What’s it going to take for us to recognize the value of cannabis in combating the opioid epidemic?
Two recent studies published in the American Medical Association’s peer-reviewed journal demonstrate that opioid use is lower in states where doctors can recommend medical cannabis. The findings back up previous studies showing these same states have seen a 25 percent reduction in opioid overdose deaths, and 23 percent fewer non-fatal opioid hospitalizations. When patients have access to cannabis, they fill fewer opioid prescriptions, consume fewer opioids, overdose less and stay alive. No other policy, clinical intervention, law or pharmaceutical therapy has the kind of impact that cannabis does when it comes to opioid use.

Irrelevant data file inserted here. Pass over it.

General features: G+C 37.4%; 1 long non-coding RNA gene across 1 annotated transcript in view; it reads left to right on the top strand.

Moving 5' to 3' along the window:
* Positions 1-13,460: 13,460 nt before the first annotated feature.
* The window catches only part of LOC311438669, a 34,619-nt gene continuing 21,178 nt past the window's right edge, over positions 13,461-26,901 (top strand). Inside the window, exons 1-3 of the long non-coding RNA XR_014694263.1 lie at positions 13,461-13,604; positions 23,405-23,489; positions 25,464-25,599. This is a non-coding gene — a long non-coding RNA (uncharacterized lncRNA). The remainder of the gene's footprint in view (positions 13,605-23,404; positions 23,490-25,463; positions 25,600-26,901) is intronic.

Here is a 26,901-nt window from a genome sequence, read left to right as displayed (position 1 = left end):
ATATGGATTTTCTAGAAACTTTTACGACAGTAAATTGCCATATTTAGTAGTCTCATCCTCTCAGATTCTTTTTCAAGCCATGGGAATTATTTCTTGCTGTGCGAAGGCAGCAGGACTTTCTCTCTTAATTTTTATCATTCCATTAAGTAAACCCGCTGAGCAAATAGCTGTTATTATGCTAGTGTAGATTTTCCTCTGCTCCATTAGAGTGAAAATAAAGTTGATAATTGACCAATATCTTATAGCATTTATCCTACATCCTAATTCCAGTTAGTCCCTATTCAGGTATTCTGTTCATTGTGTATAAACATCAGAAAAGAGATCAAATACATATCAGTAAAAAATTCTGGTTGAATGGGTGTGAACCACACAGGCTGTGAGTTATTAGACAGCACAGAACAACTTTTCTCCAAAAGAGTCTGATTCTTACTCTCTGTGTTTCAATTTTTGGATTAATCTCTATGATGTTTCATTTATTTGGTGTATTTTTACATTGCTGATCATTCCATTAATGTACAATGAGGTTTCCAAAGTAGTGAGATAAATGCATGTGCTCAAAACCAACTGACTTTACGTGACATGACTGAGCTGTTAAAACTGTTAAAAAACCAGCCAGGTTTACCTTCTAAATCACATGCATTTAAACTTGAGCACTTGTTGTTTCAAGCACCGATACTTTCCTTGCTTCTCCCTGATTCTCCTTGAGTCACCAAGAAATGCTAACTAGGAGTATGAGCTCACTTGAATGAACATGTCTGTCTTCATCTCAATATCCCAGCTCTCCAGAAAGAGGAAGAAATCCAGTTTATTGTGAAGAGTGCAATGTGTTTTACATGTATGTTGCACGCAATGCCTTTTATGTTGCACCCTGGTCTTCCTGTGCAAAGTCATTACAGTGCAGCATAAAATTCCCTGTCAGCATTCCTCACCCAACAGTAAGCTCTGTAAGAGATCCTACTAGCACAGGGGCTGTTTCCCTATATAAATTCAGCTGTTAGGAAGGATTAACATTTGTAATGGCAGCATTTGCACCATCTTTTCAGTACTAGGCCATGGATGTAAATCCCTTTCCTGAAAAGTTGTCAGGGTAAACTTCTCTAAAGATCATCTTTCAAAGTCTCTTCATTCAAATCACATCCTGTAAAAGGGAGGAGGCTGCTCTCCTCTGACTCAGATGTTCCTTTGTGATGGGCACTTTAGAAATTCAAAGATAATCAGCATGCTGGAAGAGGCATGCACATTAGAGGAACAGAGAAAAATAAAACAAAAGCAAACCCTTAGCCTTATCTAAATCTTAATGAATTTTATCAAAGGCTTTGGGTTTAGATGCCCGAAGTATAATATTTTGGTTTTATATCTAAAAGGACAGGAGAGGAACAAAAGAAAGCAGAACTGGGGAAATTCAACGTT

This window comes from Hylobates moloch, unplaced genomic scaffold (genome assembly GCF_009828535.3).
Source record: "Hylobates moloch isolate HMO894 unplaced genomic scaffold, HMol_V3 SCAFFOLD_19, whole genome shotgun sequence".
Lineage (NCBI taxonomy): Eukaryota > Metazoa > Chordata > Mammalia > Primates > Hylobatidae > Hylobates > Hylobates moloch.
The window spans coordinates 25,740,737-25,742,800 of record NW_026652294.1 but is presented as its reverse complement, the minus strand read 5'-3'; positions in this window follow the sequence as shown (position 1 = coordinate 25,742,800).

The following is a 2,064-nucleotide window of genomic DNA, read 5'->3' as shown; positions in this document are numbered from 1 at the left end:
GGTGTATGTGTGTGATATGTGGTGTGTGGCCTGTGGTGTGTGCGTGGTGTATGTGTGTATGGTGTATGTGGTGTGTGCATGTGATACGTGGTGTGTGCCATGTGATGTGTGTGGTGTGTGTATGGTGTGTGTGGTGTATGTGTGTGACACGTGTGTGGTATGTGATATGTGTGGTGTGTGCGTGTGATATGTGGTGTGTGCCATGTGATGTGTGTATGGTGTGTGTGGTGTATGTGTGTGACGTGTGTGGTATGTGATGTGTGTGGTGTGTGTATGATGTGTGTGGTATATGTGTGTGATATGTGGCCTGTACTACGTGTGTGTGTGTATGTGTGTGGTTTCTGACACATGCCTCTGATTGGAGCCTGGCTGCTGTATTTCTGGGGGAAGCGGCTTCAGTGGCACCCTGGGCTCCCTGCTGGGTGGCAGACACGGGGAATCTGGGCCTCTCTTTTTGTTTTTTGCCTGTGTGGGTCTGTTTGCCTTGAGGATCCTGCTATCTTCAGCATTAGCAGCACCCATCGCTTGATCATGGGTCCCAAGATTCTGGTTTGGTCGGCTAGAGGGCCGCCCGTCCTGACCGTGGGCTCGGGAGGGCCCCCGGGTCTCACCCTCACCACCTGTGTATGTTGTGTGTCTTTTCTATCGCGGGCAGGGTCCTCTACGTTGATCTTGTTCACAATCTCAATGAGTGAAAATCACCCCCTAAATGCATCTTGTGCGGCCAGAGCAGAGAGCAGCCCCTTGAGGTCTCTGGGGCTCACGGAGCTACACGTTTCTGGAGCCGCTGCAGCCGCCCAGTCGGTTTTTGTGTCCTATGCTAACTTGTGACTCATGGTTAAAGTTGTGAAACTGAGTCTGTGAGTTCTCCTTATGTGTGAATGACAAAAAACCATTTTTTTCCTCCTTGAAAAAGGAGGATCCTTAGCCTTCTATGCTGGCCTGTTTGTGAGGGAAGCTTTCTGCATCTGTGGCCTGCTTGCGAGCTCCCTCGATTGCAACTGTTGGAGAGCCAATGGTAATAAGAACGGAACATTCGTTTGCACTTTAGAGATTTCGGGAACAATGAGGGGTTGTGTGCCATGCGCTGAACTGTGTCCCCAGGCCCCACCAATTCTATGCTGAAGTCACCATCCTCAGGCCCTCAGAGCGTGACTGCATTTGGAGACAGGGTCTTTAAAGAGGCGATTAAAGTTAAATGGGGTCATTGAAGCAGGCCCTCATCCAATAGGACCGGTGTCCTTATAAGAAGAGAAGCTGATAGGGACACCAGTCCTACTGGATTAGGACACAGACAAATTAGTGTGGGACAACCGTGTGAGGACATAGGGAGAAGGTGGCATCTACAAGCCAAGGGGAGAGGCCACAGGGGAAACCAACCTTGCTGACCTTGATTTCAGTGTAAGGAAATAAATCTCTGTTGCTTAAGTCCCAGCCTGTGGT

There are 115 opioid-related deaths every day in this country — just over 17 deaths a week for Missouri in 2016. Opioid-related emergency room visits have climbed by about 30 percent nationally in less than a year. In Missouri, they’ve climbed to 21 percent during the same time period. More than 2.5 million people across the country are suffering from opioid addiction, yet action and interventions have been stalled. This crisis drains $500 billion annually from our national economy, but even that isn’t enough to bring cannabis into the discussion.
This isn’t surprising, given the campaigns of